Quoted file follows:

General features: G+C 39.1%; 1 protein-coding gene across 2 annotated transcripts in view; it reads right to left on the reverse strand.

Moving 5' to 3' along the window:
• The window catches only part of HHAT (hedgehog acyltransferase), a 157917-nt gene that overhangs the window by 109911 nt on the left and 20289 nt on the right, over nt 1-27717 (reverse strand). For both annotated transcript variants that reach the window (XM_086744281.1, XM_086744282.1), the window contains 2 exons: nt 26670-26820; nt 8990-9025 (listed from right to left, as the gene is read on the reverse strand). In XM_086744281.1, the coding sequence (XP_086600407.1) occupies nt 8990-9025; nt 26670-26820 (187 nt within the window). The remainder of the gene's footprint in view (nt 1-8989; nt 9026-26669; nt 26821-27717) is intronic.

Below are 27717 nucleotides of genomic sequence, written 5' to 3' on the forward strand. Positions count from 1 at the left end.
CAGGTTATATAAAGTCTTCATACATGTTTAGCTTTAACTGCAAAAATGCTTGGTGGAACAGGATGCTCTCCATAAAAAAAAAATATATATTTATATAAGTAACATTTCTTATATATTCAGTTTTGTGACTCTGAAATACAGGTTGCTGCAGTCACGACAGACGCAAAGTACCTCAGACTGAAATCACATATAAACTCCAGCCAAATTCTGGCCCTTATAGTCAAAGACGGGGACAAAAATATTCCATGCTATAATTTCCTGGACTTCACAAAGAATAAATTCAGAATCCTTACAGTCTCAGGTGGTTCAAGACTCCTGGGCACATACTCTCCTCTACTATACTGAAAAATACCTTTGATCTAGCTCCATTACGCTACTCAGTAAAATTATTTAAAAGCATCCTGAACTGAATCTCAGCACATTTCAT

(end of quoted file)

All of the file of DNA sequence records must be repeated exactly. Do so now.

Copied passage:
General features: G+C 39.1%; 1 protein-coding gene across 2 annotated transcripts in view; it reads right to left on the reverse strand.

Moving 5' to 3' along the window:
• The window catches only part of HHAT (hedgehog acyltransferase), a 157917-nt gene that overhangs the window by 109911 nt on the left and 20289 nt on the right, over nt 1-27717 (reverse strand). For both annotated transcript variants that reach the window (XM_086744281.1, XM_086744282.1), the window contains 2 exons: nt 26670-26820; nt 8990-9025 (listed from right to left, as the gene is read on the reverse strand). In XM_086744281.1, the coding sequence (XP_086600407.1) occupies nt 8990-9025; nt 26670-26820 (187 nt within the window). The remainder of the gene's footprint in view (nt 1-8989; nt 9026-26669; nt 26821-27717) is intronic.

Below are 27717 nucleotides of genomic sequence, written 5' to 3' on the forward strand. Positions count from 1 at the left end.
CAGGTTATATAAAGTCTTCATACATGTTTAGCTTTAACTGCAAAAATGCTTGGTGGAACAGGATGCTCTCCATAAAAAAAAAATATATATTTATATAAGTAACATTTCTTATATATTCAGTTTTGTGACTCTGAAATACAGGTTGCTGCAGTCACGACAGACGCAAAGTACCTCAGACTGAAATCACATATAAACTCCAGCCAAATTCTGGCCCTTATAGTCAAAGACGGGGACAAAAATATTCCATGCTATAATTTCCTGGACTTCACAAAGAATAAATTCAGAATCCTTACAGTCTCAGGTGGTTCAAGACTCCTGGGCACATACTCTCCTCTACTATACTGAAAAATACCTTTGATCTAGCTCCATTACGCTACTCAGTAAAATTATTTAAAAGCATCCTGAACTGAATCTCAGCACATTTCAT